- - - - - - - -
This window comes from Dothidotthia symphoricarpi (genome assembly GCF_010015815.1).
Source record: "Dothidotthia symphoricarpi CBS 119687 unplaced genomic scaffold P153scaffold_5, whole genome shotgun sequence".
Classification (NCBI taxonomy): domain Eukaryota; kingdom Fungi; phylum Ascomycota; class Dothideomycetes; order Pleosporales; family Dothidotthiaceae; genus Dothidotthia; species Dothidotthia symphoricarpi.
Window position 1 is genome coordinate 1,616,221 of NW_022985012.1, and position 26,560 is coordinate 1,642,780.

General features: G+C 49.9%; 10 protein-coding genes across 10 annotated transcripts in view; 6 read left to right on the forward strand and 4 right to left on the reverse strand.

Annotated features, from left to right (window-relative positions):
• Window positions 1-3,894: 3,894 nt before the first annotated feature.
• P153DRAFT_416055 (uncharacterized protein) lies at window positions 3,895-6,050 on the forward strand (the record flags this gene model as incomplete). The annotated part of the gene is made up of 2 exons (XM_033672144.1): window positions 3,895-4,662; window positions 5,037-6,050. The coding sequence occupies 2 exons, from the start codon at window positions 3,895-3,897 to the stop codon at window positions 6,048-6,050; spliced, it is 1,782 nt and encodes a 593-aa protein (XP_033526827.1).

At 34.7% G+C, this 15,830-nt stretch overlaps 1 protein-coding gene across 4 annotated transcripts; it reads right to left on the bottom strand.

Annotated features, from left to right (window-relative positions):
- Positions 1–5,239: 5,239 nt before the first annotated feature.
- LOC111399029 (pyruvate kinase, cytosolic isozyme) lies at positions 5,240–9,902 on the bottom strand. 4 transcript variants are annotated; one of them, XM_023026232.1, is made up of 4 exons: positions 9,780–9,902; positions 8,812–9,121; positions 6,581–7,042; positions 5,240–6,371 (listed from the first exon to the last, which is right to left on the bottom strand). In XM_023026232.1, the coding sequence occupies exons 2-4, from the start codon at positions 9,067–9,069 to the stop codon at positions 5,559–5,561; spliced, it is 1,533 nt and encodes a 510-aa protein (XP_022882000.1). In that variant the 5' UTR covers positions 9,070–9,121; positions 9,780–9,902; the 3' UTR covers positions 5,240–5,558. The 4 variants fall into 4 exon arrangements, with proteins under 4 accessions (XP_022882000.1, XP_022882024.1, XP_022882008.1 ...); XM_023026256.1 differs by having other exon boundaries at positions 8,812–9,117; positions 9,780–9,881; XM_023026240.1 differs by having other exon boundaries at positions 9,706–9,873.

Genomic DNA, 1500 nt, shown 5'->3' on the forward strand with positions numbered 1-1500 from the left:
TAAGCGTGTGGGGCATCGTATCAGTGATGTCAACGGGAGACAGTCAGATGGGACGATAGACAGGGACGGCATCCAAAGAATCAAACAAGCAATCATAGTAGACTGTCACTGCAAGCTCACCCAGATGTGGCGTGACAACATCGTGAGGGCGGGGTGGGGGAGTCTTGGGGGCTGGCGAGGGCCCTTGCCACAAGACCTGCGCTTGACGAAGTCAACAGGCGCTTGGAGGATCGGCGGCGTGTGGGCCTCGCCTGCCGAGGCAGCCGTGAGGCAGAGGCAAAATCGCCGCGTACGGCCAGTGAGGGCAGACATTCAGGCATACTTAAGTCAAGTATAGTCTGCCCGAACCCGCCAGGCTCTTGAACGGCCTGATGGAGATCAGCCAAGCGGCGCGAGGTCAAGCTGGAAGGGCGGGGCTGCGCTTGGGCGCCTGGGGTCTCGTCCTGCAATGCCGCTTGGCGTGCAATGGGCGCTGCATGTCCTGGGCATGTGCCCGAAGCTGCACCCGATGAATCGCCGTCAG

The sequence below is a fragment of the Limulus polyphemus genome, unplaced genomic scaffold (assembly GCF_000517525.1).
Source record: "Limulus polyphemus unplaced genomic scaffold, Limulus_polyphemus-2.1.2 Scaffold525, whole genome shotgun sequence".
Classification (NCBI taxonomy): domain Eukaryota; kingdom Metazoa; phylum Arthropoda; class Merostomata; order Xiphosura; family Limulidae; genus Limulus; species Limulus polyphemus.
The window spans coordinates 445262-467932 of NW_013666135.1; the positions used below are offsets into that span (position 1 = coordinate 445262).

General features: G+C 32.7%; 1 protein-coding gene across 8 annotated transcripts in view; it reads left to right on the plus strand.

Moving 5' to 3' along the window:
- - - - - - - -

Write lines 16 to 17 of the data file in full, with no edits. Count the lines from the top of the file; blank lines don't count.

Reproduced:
Source record: "Limulus polyphemus unplaced genomic scaffold, Limulus_polyphemus-2.1.2 Scaffold525, whole genome shotgun sequence".
Classification (NCBI taxonomy): domain Eukaryota; kingdom Metazoa; phylum Arthropoda; class Merostomata; order Xiphosura; family Limulidae; genus Limulus; species Limulus polyphemus.